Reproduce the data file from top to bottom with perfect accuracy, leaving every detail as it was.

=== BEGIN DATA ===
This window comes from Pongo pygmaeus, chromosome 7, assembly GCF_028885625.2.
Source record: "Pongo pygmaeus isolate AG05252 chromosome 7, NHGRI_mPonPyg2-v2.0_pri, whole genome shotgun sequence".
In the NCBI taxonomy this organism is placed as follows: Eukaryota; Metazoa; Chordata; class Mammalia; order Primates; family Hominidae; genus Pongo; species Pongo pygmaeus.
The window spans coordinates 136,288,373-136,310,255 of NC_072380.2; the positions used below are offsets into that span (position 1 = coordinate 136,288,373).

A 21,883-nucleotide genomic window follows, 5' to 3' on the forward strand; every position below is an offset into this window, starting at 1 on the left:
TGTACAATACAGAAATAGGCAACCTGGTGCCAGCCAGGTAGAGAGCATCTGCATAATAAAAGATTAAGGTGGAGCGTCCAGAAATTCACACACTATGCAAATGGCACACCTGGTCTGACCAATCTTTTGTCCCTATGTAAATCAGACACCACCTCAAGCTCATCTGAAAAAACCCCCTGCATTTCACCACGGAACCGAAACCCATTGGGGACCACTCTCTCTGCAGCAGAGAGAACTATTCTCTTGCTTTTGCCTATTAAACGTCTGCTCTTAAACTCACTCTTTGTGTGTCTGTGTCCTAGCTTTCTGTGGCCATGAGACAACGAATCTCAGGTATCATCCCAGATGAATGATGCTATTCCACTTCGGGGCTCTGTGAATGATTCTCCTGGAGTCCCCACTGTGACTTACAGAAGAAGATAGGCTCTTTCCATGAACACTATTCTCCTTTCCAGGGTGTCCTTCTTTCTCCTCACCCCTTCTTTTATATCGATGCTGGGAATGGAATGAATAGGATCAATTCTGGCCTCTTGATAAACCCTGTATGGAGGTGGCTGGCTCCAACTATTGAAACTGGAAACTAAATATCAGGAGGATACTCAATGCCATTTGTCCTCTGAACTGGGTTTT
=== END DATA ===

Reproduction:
This window comes from Pongo pygmaeus, chromosome 7, assembly GCF_028885625.2.
Source record: "Pongo pygmaeus isolate AG05252 chromosome 7, NHGRI_mPonPyg2-v2.0_pri, whole genome shotgun sequence".
In the NCBI taxonomy this organism is placed as follows: Eukaryota; Metazoa; Chordata; class Mammalia; order Primates; family Hominidae; genus Pongo; species Pongo pygmaeus.
The window spans coordinates 136,288,373-136,310,255 of NC_072380.2; the positions used below are offsets into that span (position 1 = coordinate 136,288,373).

A 21,883-nucleotide genomic window follows, 5' to 3' on the forward strand; every position below is an offset into this window, starting at 1 on the left:
TGTACAATACAGAAATAGGCAACCTGGTGCCAGCCAGGTAGAGAGCATCTGCATAATAAAAGATTAAGGTGGAGCGTCCAGAAATTCACACACTATGCAAATGGCACACCTGGTCTGACCAATCTTTTGTCCCTATGTAAATCAGACACCACCTCAAGCTCATCTGAAAAAACCCCCTGCATTTCACCACGGAACCGAAACCCATTGGGGACCACTCTCTCTGCAGCAGAGAGAACTATTCTCTTGCTTTTGCCTATTAAACGTCTGCTCTTAAACTCACTCTTTGTGTGTCTGTGTCCTAGCTTTCTGTGGCCATGAGACAACGAATCTCAGGTATCATCCCAGATGAATGATGCTATTCCACTTCGGGGCTCTGTGAATGATTCTCCTGGAGTCCCCACTGTGACTTACAGAAGAAGATAGGCTCTTTCCATGAACACTATTCTCCTTTCCAGGGTGTCCTTCTTTCTCCTCACCCCTTCTTTTATATCGATGCTGGGAATGGAATGAATAGGATCAATTCTGGCCTCTTGATAAACCCTGTATGGAGGTGGCTGGCTCCAACTATTGAAACTGGAAACTAAATATCAGGAGGATACTCAATGCCATTTGTCCTCTGAACTGGGTTTT